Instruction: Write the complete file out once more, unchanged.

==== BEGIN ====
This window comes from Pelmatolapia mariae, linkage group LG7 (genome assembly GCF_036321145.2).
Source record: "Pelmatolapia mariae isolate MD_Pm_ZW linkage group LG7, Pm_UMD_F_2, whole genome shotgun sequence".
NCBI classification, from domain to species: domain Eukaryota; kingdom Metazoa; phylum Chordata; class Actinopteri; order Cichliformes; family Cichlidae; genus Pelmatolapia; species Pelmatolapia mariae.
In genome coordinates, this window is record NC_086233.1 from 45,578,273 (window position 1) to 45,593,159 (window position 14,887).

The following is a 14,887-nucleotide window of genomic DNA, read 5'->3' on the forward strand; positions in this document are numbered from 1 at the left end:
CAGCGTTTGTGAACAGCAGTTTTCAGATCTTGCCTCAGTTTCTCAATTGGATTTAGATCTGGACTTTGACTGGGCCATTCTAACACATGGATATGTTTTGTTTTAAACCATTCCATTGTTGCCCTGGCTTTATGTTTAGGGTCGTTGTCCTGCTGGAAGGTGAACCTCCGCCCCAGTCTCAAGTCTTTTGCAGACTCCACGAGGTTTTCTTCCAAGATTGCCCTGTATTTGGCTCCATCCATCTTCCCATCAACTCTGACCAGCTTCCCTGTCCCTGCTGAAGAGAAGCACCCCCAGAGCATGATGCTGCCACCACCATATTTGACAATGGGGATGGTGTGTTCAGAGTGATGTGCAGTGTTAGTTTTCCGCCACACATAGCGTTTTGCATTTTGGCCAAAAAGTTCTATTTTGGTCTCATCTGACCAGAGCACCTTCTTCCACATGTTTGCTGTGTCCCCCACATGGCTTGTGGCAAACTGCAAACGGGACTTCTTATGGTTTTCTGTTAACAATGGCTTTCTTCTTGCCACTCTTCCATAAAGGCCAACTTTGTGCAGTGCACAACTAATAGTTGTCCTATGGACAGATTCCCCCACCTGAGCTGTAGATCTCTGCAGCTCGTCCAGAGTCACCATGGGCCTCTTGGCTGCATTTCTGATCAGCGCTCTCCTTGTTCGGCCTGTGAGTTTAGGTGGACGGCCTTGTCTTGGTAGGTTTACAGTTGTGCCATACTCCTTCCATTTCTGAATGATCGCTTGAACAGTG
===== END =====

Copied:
This window comes from Pelmatolapia mariae, linkage group LG7 (genome assembly GCF_036321145.2).
Source record: "Pelmatolapia mariae isolate MD_Pm_ZW linkage group LG7, Pm_UMD_F_2, whole genome shotgun sequence".
NCBI classification, from domain to species: domain Eukaryota; kingdom Metazoa; phylum Chordata; class Actinopteri; order Cichliformes; family Cichlidae; genus Pelmatolapia; species Pelmatolapia mariae.
In genome coordinates, this window is record NC_086233.1 from 45,578,273 (window position 1) to 45,593,159 (window position 14,887).

The following is a 14,887-nucleotide window of genomic DNA, read 5'->3' on the forward strand; positions in this document are numbered from 1 at the left end:
CAGCGTTTGTGAACAGCAGTTTTCAGATCTTGCCTCAGTTTCTCAATTGGATTTAGATCTGGACTTTGACTGGGCCATTCTAACACATGGATATGTTTTGTTTTAAACCATTCCATTGTTGCCCTGGCTTTATGTTTAGGGTCGTTGTCCTGCTGGAAGGTGAACCTCCGCCCCAGTCTCAAGTCTTTTGCAGACTCCACGAGGTTTTCTTCCAAGATTGCCCTGTATTTGGCTCCATCCATCTTCCCATCAACTCTGACCAGCTTCCCTGTCCCTGCTGAAGAGAAGCACCCCCAGAGCATGATGCTGCCACCACCATATTTGACAATGGGGATGGTGTGTTCAGAGTGATGTGCAGTGTTAGTTTTCCGCCACACATAGCGTTTTGCATTTTGGCCAAAAAGTTCTATTTTGGTCTCATCTGACCAGAGCACCTTCTTCCACATGTTTGCTGTGTCCCCCACATGGCTTGTGGCAAACTGCAAACGGGACTTCTTATGGTTTTCTGTTAACAATGGCTTTCTTCTTGCCACTCTTCCATAAAGGCCAACTTTGTGCAGTGCACAACTAATAGTTGTCCTATGGACAGATTCCCCCACCTGAGCTGTAGATCTCTGCAGCTCGTCCAGAGTCACCATGGGCCTCTTGGCTGCATTTCTGATCAGCGCTCTCCTTGTTCGGCCTGTGAGTTTAGGTGGACGGCCTTGTCTTGGTAGGTTTACAGTTGTGCCATACTCCTTCCATTTCTGAATGATCGCTTGAACAGTG